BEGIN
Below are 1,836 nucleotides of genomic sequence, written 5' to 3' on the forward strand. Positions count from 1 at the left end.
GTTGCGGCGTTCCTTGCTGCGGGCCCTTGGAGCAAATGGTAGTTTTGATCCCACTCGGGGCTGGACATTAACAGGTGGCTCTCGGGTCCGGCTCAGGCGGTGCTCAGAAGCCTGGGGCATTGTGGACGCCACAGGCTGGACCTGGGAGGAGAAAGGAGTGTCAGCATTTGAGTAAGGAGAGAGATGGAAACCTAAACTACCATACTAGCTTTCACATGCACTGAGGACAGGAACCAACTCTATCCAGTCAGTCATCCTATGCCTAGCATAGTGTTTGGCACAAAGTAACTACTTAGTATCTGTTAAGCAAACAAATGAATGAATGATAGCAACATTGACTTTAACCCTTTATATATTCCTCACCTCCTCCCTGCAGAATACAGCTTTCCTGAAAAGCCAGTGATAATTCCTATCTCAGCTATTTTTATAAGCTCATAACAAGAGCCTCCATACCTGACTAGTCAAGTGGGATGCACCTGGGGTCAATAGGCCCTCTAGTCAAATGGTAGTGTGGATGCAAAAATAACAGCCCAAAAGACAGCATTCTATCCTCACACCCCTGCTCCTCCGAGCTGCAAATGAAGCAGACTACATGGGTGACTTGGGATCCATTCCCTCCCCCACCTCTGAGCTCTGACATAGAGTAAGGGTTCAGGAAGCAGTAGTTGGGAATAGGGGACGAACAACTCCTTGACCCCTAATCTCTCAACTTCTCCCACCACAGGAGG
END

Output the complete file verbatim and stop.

Below are 1,836 nucleotides of genomic sequence, written 5' to 3' on the forward strand. Positions count from 1 at the left end.
GTTGCGGCGTTCCTTGCTGCGGGCCCTTGGAGCAAATGGTAGTTTTGATCCCACTCGGGGCTGGACATTAACAGGTGGCTCTCGGGTCCGGCTCAGGCGGTGCTCAGAAGCCTGGGGCATTGTGGACGCCACAGGCTGGACCTGGGAGGAGAAAGGAGTGTCAGCATTTGAGTAAGGAGAGAGATGGAAACCTAAACTACCATACTAGCTTTCACATGCACTGAGGACAGGAACCAACTCTATCCAGTCAGTCATCCTATGCCTAGCATAGTGTTTGGCACAAAGTAACTACTTAGTATCTGTTAAGCAAACAAATGAATGAATGATAGCAACATTGACTTTAACCCTTTATATATTCCTCACCTCCTCCCTGCAGAATACAGCTTTCCTGAAAAGCCAGTGATAATTCCTATCTCAGCTATTTTTATAAGCTCATAACAAGAGCCTCCATACCTGACTAGTCAAGTGGGATGCACCTGGGGTCAATAGGCCCTCTAGTCAAATGGTAGTGTGGATGCAAAAATAACAGCCCAAAAGACAGCATTCTATCCTCACACCCCTGCTCCTCCGAGCTGCAAATGAAGCAGACTACATGGGTGACTTGGGATCCATTCCCTCCCCCACCTCTGAGCTCTGACATAGAGTAAGGGTTCAGGAAGCAGTAGTTGGGAATAGGGGACGAACAACTCCTTGACCCCTAATCTCTCAACTTCTCCCACCACAGGAGG